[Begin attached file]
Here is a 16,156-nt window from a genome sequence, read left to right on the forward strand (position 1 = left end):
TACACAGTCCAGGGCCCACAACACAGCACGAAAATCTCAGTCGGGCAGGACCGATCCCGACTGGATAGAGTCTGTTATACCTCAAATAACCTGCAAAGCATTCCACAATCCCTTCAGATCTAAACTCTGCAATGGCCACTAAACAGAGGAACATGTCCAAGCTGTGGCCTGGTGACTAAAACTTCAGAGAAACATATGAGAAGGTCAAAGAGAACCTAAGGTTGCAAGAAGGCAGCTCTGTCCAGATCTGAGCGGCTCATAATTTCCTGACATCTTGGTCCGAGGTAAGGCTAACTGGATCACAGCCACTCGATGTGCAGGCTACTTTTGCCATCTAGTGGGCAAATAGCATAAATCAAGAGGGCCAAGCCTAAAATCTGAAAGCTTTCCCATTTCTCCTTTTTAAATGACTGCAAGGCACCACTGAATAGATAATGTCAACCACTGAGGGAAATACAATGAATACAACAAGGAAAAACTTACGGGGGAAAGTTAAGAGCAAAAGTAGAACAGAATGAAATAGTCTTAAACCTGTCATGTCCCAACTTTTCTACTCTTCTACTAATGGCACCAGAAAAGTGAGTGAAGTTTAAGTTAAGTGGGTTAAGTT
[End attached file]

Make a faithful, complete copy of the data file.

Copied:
Here is a 16,156-nt window from a genome sequence, read left to right on the forward strand (position 1 = left end):
TACACAGTCCAGGGCCCACAACACAGCACGAAAATCTCAGTCGGGCAGGACCGATCCCGACTGGATAGAGTCTGTTATACCTCAAATAACCTGCAAAGCATTCCACAATCCCTTCAGATCTAAACTCTGCAATGGCCACTAAACAGAGGAACATGTCCAAGCTGTGGCCTGGTGACTAAAACTTCAGAGAAACATATGAGAAGGTCAAAGAGAACCTAAGGTTGCAAGAAGGCAGCTCTGTCCAGATCTGAGCGGCTCATAATTTCCTGACATCTTGGTCCGAGGTAAGGCTAACTGGATCACAGCCACTCGATGTGCAGGCTACTTTTGCCATCTAGTGGGCAAATAGCATAAATCAAGAGGGCCAAGCCTAAAATCTGAAAGCTTTCCCATTTCTCCTTTTTAAATGACTGCAAGGCACCACTGAATAGATAATGTCAACCACTGAGGGAAATACAATGAATACAACAAGGAAAAACTTACGGGGGAAAGTTAAGAGCAAAAGTAGAACAGAATGAAATAGTCTTAAACCTGTCATGTCCCAACTTTTCTACTCTTCTACTAATGGCACCAGAAAAGTGAGTGAAGTTTAAGTTAAGTGGGTTAAGTT